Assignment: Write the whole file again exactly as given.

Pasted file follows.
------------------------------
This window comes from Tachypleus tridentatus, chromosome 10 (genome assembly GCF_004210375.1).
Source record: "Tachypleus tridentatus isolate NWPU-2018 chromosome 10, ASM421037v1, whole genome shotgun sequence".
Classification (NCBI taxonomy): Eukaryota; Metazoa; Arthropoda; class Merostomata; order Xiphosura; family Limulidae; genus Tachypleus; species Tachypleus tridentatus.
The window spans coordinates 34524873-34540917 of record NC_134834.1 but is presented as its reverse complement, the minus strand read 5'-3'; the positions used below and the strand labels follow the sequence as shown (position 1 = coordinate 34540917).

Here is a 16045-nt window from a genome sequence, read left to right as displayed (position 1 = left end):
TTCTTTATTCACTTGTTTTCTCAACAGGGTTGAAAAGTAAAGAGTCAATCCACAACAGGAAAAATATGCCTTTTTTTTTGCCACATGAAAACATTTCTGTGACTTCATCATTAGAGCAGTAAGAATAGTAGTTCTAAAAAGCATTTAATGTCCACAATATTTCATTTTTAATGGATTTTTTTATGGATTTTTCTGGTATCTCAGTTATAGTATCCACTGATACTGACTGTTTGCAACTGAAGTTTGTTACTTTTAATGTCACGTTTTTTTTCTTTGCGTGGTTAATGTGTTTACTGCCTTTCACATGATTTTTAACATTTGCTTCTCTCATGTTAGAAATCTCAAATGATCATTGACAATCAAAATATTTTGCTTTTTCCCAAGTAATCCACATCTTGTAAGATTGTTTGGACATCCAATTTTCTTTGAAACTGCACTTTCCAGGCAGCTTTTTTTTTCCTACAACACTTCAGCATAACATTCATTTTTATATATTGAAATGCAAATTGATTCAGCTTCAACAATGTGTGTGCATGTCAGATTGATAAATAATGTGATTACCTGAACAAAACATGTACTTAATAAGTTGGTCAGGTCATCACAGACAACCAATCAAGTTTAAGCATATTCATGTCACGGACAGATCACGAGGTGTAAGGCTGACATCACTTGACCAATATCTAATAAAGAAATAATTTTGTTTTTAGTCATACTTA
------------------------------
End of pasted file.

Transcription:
This window comes from Tachypleus tridentatus, chromosome 10 (genome assembly GCF_004210375.1).
Source record: "Tachypleus tridentatus isolate NWPU-2018 chromosome 10, ASM421037v1, whole genome shotgun sequence".
Classification (NCBI taxonomy): Eukaryota; Metazoa; Arthropoda; class Merostomata; order Xiphosura; family Limulidae; genus Tachypleus; species Tachypleus tridentatus.
The window spans coordinates 34524873-34540917 of record NC_134834.1 but is presented as its reverse complement, the minus strand read 5'-3'; the positions used below and the strand labels follow the sequence as shown (position 1 = coordinate 34540917).

Here is a 16045-nt window from a genome sequence, read left to right as displayed (position 1 = left end):
TTCTTTATTCACTTGTTTTCTCAACAGGGTTGAAAAGTAAAGAGTCAATCCACAACAGGAAAAATATGCCTTTTTTTTTGCCACATGAAAACATTTCTGTGACTTCATCATTAGAGCAGTAAGAATAGTAGTTCTAAAAAGCATTTAATGTCCACAATATTTCATTTTTAATGGATTTTTTTATGGATTTTTCTGGTATCTCAGTTATAGTATCCACTGATACTGACTGTTTGCAACTGAAGTTTGTTACTTTTAATGTCACGTTTTTTTTCTTTGCGTGGTTAATGTGTTTACTGCCTTTCACATGATTTTTAACATTTGCTTCTCTCATGTTAGAAATCTCAAATGATCATTGACAATCAAAATATTTTGCTTTTTCCCAAGTAATCCACATCTTGTAAGATTGTTTGGACATCCAATTTTCTTTGAAACTGCACTTTCCAGGCAGCTTTTTTTTTCCTACAACACTTCAGCATAACATTCATTTTTATATATTGAAATGCAAATTGATTCAGCTTCAACAATGTGTGTGCATGTCAGATTGATAAATAATGTGATTACCTGAACAAAACATGTACTTAATAAGTTGGTCAGGTCATCACAGACAACCAATCAAGTTTAAGCATATTCATGTCACGGACAGATCACGAGGTGTAAGGCTGACATCACTTGACCAATATCTAATAAAGAAATAATTTTGTTTTTAGTCATACTTA